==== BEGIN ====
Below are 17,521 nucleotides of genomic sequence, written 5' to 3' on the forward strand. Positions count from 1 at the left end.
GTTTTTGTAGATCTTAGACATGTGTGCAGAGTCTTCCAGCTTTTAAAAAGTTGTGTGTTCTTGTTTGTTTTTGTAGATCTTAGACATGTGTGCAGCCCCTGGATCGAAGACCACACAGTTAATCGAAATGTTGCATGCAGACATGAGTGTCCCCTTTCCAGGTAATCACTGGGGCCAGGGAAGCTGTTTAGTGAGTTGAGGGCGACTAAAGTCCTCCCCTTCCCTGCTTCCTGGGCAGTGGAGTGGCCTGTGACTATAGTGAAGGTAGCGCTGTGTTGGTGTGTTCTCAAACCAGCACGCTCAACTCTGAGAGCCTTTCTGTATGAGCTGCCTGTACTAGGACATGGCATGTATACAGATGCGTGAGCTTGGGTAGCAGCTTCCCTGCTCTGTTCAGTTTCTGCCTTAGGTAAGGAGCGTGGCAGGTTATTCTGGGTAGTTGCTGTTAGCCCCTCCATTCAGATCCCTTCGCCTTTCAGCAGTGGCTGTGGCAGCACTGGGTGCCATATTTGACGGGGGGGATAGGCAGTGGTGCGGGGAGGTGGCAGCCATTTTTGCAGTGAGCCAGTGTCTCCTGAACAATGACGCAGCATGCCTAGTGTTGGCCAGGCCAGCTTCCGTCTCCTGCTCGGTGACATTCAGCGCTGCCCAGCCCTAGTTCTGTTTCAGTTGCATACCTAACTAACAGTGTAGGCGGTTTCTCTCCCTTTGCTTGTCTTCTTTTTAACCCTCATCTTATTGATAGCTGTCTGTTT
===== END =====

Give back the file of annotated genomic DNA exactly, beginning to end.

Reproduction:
Below are 17,521 nucleotides of genomic sequence, written 5' to 3' on the forward strand. Positions count from 1 at the left end.
GTTTTTGTAGATCTTAGACATGTGTGCAGAGTCTTCCAGCTTTTAAAAAGTTGTGTGTTCTTGTTTGTTTTTGTAGATCTTAGACATGTGTGCAGCCCCTGGATCGAAGACCACACAGTTAATCGAAATGTTGCATGCAGACATGAGTGTCCCCTTTCCAGGTAATCACTGGGGCCAGGGAAGCTGTTTAGTGAGTTGAGGGCGACTAAAGTCCTCCCCTTCCCTGCTTCCTGGGCAGTGGAGTGGCCTGTGACTATAGTGAAGGTAGCGCTGTGTTGGTGTGTTCTCAAACCAGCACGCTCAACTCTGAGAGCCTTTCTGTATGAGCTGCCTGTACTAGGACATGGCATGTATACAGATGCGTGAGCTTGGGTAGCAGCTTCCCTGCTCTGTTCAGTTTCTGCCTTAGGTAAGGAGCGTGGCAGGTTATTCTGGGTAGTTGCTGTTAGCCCCTCCATTCAGATCCCTTCGCCTTTCAGCAGTGGCTGTGGCAGCACTGGGTGCCATATTTGACGGGGGGGATAGGCAGTGGTGCGGGGAGGTGGCAGCCATTTTTGCAGTGAGCCAGTGTCTCCTGAACAATGACGCAGCATGCCTAGTGTTGGCCAGGCCAGCTTCCGTCTCCTGCTCGGTGACATTCAGCGCTGCCCAGCCCTAGTTCTGTTTCAGTTGCATACCTAACTAACAGTGTAGGCGGTTTCTCTCCCTTTGCTTGTCTTCTTTTTAACCCTCATCTTATTGATAGCTGTCTGTTT